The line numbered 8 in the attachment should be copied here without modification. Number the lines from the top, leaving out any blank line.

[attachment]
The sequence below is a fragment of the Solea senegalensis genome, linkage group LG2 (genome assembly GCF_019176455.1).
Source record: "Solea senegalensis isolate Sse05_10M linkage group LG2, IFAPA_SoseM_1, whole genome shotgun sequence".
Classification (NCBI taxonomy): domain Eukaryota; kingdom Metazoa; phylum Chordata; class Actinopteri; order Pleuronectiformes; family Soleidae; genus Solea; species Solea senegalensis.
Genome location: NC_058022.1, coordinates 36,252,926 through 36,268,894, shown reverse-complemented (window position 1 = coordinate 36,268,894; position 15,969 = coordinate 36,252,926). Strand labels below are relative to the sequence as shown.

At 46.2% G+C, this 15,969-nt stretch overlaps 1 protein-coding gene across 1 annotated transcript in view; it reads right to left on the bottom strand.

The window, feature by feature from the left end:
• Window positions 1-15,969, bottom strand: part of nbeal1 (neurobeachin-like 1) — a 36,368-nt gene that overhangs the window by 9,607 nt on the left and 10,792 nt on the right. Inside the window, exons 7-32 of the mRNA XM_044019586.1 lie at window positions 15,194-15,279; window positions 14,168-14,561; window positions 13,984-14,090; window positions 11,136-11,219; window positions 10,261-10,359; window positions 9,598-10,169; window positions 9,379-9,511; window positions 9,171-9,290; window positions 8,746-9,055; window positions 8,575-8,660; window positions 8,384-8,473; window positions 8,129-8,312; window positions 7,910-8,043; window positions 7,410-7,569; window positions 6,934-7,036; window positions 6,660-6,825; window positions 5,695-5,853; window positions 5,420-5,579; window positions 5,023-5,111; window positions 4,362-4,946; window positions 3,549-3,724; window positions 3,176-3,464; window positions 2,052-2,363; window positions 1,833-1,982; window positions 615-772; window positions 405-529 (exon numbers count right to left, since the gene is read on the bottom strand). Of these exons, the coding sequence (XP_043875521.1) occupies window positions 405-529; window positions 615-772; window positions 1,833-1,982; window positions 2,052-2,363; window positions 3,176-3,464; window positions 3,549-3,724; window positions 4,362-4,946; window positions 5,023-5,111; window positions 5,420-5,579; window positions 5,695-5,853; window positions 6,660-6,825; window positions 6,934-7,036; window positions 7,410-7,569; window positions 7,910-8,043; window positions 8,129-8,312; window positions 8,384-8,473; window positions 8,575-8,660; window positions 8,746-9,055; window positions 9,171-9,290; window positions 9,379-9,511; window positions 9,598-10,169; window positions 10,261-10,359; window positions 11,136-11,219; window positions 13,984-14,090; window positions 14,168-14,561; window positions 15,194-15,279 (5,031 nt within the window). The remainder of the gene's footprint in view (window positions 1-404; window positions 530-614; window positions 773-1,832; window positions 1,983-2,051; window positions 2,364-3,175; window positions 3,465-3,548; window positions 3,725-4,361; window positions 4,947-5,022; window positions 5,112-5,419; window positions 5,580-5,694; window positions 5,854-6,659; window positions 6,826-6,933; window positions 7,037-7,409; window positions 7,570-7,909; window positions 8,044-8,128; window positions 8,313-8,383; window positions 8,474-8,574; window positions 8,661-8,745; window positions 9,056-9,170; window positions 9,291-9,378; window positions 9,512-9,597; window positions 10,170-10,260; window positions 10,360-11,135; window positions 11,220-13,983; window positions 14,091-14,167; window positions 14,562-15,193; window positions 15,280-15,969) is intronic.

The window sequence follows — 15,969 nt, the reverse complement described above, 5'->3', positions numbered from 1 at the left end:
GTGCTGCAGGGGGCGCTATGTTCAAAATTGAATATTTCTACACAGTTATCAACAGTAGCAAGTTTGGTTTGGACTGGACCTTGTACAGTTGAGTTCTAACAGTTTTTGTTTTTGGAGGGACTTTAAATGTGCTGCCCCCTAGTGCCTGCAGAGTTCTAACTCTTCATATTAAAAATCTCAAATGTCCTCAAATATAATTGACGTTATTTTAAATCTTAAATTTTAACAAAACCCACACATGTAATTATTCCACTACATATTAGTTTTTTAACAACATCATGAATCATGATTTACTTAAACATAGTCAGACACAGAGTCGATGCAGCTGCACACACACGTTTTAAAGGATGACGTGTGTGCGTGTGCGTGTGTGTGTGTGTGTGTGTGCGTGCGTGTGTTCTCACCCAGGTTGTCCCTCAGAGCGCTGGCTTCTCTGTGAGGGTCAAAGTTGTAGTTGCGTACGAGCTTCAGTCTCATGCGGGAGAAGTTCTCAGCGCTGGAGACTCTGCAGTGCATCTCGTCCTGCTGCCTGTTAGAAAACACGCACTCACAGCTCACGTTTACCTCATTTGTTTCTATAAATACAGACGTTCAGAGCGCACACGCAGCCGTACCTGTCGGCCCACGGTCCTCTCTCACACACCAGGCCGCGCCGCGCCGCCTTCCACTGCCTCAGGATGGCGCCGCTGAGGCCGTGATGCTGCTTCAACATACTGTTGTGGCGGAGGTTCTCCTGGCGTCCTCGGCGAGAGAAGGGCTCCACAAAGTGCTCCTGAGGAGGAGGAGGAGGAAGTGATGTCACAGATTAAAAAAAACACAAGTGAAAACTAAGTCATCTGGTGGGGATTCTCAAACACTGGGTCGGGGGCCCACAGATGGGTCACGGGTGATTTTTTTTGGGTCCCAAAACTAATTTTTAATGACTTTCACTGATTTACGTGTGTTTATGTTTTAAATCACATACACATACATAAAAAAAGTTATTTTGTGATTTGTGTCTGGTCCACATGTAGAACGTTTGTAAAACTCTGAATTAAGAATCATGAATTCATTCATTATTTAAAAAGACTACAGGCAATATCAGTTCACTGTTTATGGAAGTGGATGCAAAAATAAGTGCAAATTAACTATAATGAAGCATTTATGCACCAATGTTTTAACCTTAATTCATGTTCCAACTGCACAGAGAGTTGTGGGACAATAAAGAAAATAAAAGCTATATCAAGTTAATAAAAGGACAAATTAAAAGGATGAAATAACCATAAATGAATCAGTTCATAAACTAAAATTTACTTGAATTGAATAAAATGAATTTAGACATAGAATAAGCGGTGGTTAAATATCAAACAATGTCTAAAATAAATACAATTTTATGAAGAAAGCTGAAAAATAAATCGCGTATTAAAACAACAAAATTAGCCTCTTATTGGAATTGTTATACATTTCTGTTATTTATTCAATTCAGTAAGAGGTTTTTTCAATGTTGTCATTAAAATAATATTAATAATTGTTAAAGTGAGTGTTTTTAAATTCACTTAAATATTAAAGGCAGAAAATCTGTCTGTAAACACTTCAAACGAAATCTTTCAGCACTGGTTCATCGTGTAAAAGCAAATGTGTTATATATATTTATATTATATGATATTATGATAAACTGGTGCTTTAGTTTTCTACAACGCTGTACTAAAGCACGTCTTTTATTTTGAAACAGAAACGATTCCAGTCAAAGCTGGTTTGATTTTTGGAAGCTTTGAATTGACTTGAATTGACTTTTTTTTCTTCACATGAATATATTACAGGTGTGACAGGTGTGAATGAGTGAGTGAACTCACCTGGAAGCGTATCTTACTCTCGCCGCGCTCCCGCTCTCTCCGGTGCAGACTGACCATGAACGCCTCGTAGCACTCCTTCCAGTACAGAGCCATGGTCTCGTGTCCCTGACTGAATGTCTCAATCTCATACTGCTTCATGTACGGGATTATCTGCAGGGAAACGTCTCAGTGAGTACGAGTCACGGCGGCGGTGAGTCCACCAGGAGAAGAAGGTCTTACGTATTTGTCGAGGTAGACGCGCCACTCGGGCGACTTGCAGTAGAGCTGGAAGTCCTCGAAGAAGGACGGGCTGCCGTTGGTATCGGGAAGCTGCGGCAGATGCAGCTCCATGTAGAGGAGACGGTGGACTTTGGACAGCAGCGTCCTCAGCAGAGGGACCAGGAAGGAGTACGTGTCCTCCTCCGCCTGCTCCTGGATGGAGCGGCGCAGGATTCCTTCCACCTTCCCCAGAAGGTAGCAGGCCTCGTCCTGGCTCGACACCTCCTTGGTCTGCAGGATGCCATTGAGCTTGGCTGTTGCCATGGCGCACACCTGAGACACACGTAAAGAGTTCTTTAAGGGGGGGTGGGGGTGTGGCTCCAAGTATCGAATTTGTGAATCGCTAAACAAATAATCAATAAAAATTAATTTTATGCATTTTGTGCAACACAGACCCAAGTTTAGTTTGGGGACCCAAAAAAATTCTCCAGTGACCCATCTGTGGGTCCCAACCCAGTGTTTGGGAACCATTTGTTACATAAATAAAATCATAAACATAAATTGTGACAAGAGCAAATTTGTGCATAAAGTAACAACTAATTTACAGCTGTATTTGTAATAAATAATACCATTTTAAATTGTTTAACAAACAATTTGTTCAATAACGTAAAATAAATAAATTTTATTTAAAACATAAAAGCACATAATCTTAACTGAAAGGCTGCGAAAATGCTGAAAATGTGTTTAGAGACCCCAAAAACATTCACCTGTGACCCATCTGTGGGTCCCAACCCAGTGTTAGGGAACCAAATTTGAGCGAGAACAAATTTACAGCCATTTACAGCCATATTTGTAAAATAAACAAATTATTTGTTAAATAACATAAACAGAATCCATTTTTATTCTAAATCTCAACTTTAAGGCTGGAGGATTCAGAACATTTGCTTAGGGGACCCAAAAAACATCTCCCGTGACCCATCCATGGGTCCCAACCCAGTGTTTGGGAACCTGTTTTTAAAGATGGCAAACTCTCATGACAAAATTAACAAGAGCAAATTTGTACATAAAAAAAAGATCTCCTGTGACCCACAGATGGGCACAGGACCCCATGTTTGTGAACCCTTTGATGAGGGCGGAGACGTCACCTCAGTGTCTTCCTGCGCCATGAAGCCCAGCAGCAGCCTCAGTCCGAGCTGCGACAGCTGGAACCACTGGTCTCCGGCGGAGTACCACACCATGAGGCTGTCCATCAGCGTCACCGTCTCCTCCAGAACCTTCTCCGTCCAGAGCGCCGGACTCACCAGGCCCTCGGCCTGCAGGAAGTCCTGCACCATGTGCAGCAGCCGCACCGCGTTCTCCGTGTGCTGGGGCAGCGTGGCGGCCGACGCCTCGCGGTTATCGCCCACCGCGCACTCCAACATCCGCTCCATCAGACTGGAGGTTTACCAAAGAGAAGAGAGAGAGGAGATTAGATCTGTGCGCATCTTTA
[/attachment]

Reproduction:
The window sequence follows — 15,969 nt, the reverse complement described above, 5'->3', positions numbered from 1 at the left end: